ERNIE AND ERNESTINA: The Writer, His Wife, and their Afterlife
Book One, Part Two, Chapter 112: A Mess, a Failure
For months, Bella has been after me to clean my kitchen’s black-and-white vinyl floor.
She targets the floor, but she can just as easily target the stainless-steel sink, black with gunk; or the stove, splashed with cocoa milk; or the white tiled counter, sprinkled with black pepper and sugar and bread crumbs. And that’s just the kitchen.
Ernie would be aghast at the mess I’ve made of these rooms. “I don’t mind dust or dirt, but I hate clutter,” he often said.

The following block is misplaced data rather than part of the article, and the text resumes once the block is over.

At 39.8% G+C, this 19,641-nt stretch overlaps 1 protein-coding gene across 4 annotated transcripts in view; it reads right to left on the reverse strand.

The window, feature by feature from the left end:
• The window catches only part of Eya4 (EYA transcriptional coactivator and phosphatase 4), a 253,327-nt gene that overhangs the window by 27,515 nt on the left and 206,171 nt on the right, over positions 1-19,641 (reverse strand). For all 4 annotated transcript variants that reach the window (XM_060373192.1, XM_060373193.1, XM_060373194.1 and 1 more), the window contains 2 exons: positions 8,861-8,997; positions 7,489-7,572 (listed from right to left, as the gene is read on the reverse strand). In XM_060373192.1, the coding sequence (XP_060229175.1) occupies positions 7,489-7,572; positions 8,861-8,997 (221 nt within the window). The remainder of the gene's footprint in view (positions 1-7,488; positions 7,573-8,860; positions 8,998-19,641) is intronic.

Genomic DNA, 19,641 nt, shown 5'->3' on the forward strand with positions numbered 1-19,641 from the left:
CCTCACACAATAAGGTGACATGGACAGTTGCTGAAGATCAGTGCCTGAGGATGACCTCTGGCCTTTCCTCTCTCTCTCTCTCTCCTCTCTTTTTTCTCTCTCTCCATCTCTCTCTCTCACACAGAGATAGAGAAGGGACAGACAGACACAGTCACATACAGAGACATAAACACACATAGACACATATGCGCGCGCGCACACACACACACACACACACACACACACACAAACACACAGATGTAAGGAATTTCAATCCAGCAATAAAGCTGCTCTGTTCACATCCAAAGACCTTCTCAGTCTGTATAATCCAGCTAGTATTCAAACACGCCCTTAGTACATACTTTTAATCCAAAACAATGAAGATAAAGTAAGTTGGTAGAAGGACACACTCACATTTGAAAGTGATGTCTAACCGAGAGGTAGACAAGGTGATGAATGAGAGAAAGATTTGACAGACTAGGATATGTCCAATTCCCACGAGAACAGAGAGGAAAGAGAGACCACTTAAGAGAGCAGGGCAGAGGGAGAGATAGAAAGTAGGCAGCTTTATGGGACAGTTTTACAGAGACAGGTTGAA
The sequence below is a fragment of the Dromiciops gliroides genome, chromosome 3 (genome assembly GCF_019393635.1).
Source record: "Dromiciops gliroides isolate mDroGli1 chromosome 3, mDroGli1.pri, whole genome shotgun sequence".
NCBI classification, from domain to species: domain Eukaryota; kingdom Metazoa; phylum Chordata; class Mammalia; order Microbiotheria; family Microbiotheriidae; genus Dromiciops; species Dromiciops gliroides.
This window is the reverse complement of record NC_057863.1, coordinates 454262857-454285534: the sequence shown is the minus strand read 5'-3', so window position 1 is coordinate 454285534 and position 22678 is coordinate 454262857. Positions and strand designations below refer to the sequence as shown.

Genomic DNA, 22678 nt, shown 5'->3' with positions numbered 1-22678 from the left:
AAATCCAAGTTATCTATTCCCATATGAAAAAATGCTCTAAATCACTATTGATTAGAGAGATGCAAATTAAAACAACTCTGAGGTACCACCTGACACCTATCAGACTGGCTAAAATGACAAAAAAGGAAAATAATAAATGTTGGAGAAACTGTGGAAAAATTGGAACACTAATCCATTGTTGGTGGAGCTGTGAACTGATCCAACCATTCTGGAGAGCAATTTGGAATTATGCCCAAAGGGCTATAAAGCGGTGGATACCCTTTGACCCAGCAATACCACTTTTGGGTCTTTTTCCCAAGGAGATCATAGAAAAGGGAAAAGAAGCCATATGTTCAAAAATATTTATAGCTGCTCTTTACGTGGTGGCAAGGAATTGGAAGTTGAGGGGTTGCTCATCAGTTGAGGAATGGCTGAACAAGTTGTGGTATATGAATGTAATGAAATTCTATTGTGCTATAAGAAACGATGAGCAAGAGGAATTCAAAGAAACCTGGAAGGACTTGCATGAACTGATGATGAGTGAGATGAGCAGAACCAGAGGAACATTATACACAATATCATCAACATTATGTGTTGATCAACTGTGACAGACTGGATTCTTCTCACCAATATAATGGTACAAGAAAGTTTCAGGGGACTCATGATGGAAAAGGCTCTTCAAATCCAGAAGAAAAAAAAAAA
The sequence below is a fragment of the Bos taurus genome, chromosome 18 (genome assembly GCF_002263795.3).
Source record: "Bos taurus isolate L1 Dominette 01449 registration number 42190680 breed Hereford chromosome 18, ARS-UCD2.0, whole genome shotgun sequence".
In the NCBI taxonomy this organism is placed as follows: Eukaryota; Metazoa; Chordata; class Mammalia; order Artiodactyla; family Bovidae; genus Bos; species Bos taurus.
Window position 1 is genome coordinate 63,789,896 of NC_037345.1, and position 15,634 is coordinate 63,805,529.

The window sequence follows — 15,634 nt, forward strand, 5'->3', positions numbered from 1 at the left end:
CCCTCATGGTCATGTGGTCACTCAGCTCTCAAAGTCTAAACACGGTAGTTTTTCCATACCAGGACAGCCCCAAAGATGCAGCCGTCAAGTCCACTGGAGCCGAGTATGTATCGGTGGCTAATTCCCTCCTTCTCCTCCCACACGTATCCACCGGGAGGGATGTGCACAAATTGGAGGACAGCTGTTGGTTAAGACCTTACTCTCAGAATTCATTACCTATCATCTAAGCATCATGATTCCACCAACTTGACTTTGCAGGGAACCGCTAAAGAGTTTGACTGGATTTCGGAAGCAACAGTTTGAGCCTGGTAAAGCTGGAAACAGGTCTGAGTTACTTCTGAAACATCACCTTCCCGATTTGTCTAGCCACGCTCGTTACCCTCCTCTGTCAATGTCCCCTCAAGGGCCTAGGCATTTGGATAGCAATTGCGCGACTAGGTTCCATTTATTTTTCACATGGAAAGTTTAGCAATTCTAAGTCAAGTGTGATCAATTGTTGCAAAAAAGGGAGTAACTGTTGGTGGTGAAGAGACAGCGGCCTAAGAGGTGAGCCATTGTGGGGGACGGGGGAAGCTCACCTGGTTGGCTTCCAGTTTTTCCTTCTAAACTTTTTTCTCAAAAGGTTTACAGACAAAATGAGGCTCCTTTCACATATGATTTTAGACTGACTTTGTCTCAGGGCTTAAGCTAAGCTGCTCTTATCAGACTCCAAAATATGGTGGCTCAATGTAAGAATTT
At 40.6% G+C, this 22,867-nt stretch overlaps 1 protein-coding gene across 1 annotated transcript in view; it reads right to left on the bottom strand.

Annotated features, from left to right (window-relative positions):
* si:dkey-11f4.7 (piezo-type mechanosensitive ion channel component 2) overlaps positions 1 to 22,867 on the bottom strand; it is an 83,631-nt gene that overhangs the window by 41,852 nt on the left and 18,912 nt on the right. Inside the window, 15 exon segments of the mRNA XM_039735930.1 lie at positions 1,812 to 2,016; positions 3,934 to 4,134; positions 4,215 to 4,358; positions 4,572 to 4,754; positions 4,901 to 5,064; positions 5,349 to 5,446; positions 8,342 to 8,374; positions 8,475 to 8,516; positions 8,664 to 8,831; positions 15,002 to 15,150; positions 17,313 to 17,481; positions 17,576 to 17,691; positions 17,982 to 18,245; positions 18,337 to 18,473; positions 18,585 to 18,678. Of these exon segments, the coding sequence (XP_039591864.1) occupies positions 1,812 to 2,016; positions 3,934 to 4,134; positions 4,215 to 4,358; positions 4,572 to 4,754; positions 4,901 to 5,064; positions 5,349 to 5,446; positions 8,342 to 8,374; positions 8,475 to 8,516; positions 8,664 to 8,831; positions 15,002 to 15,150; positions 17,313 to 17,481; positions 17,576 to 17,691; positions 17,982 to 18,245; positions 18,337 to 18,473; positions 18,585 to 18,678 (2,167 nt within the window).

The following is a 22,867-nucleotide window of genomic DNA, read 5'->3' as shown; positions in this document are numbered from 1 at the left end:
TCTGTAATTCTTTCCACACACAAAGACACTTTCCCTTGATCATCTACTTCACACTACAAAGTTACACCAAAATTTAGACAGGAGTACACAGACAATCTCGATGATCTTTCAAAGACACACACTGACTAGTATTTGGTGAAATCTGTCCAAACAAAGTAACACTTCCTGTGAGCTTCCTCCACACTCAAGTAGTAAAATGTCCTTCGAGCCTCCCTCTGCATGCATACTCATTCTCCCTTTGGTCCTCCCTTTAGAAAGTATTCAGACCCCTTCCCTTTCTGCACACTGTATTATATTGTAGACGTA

This place is dusty, dirty, and cluttered. Once or twice I’ve made a feeble attempt at a cleanup, but I always stop almost before I start.
Why my resistance?
The short answer is: cleaning these rooms — and also cooking — makes me angry, and I don’t want to feel angry. Feeling angry makes me angry.
Ernie wrote novels and short stories and turf articles and a memoir and found ways to make money and did the taxes and gassed the car and did the banking and counseled Joshua and me and bought and sold property and repaired toilets and planned fun and . . . the list goes on and on.
He pushed himself. Then pushed himself more. He did so much and still felt like a failure.
Now, so do I.
Perhaps this is the source of my anger: I am angry at myself.